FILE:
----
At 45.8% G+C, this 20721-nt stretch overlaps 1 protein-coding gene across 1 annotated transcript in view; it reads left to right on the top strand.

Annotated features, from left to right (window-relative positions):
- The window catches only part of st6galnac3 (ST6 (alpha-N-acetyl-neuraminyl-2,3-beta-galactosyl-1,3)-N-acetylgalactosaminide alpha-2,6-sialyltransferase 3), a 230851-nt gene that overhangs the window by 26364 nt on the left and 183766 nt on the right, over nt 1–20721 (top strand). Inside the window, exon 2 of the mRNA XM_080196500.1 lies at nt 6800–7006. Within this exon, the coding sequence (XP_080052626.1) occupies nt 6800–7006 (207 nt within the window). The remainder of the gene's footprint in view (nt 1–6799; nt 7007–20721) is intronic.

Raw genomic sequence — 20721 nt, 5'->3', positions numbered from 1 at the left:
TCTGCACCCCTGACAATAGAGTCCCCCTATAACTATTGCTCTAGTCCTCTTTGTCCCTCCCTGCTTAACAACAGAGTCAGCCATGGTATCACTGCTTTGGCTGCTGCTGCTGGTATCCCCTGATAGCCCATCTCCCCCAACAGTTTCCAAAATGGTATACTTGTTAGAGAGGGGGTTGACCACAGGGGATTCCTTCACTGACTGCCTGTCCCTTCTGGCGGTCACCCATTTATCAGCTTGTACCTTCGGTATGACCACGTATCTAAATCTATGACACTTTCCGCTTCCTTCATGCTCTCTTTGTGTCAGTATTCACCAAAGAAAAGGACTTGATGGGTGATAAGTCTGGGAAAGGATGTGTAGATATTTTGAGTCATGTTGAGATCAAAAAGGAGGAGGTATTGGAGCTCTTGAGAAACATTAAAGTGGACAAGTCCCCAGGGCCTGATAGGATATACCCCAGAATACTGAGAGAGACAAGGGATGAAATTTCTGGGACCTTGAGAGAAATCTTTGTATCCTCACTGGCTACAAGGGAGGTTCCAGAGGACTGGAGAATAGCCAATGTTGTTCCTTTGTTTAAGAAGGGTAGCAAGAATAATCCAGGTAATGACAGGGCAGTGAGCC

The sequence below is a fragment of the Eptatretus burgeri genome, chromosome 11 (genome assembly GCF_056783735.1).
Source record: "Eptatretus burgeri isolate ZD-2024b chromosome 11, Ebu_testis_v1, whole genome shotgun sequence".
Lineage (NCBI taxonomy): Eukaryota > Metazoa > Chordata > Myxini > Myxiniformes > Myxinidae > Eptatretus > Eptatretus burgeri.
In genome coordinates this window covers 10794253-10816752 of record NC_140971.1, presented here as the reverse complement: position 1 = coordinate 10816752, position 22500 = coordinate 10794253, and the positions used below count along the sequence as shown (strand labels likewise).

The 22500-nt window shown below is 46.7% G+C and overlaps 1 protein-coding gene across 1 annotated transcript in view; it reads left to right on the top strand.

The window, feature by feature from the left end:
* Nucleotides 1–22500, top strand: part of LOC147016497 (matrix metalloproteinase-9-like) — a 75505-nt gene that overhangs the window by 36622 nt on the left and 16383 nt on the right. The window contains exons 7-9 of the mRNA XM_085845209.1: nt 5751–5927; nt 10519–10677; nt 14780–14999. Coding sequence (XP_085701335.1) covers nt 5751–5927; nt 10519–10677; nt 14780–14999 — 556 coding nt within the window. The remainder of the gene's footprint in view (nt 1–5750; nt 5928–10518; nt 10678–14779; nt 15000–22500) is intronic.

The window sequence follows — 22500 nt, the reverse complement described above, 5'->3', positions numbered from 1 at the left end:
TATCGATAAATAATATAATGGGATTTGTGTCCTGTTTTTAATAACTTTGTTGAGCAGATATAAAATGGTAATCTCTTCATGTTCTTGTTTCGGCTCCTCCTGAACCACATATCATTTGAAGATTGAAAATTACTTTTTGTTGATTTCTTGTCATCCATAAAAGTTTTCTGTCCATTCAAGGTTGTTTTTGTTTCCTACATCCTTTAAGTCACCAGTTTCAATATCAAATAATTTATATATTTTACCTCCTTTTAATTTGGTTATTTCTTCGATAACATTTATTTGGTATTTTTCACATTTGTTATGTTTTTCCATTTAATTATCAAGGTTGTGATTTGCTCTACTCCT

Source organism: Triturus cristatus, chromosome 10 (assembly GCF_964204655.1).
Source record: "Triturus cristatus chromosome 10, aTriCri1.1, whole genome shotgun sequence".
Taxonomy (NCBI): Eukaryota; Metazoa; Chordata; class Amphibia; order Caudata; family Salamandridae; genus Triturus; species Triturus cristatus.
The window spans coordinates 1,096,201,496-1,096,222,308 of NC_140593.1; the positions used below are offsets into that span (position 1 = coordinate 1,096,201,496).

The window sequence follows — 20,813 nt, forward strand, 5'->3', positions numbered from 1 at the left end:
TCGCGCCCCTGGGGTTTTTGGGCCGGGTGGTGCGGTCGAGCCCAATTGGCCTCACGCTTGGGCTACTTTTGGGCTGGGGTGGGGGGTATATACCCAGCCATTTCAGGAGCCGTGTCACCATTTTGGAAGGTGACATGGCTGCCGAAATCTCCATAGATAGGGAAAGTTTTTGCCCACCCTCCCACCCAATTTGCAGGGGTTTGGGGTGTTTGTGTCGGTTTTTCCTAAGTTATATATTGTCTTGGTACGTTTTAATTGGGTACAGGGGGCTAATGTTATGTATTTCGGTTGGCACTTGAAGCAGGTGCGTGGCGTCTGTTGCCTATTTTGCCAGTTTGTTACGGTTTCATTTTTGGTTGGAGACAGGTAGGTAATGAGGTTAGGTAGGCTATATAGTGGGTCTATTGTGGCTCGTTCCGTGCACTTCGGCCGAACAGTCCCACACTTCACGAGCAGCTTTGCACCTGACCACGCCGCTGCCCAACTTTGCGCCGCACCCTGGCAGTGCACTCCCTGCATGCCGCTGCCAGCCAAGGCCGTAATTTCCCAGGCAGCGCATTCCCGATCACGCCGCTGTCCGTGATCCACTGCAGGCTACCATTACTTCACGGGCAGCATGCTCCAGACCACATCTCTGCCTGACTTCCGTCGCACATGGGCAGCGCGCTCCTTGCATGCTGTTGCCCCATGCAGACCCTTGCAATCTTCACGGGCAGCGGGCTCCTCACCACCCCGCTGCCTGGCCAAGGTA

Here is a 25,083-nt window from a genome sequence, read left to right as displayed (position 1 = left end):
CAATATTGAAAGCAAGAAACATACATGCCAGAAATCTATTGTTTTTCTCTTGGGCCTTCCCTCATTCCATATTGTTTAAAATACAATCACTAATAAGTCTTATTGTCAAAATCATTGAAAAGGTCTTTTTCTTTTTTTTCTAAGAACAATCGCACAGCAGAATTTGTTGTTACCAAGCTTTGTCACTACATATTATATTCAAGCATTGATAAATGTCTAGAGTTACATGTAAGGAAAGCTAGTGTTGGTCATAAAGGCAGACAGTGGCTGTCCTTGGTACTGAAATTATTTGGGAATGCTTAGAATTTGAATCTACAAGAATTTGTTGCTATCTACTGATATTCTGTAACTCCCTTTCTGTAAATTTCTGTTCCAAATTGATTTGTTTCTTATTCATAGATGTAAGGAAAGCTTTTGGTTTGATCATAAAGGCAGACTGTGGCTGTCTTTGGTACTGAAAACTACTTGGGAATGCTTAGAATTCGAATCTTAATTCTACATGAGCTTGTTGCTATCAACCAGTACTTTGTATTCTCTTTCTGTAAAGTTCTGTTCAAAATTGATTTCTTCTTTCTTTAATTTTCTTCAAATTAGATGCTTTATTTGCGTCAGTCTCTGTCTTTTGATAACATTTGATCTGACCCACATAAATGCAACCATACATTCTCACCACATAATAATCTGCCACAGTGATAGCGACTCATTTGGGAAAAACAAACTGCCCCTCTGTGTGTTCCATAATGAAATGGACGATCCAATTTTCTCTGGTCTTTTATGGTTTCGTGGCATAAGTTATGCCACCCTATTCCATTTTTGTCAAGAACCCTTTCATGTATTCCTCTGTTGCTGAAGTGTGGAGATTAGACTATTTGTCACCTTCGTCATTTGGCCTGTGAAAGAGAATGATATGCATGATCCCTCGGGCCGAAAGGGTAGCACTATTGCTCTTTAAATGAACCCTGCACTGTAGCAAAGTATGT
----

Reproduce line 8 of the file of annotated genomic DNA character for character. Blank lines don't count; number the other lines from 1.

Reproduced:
Lineage (NCBI taxonomy): Eukaryota > Metazoa > Chordata > Myxini > Myxiniformes > Myxinidae > Eptatretus > Eptatretus burgeri.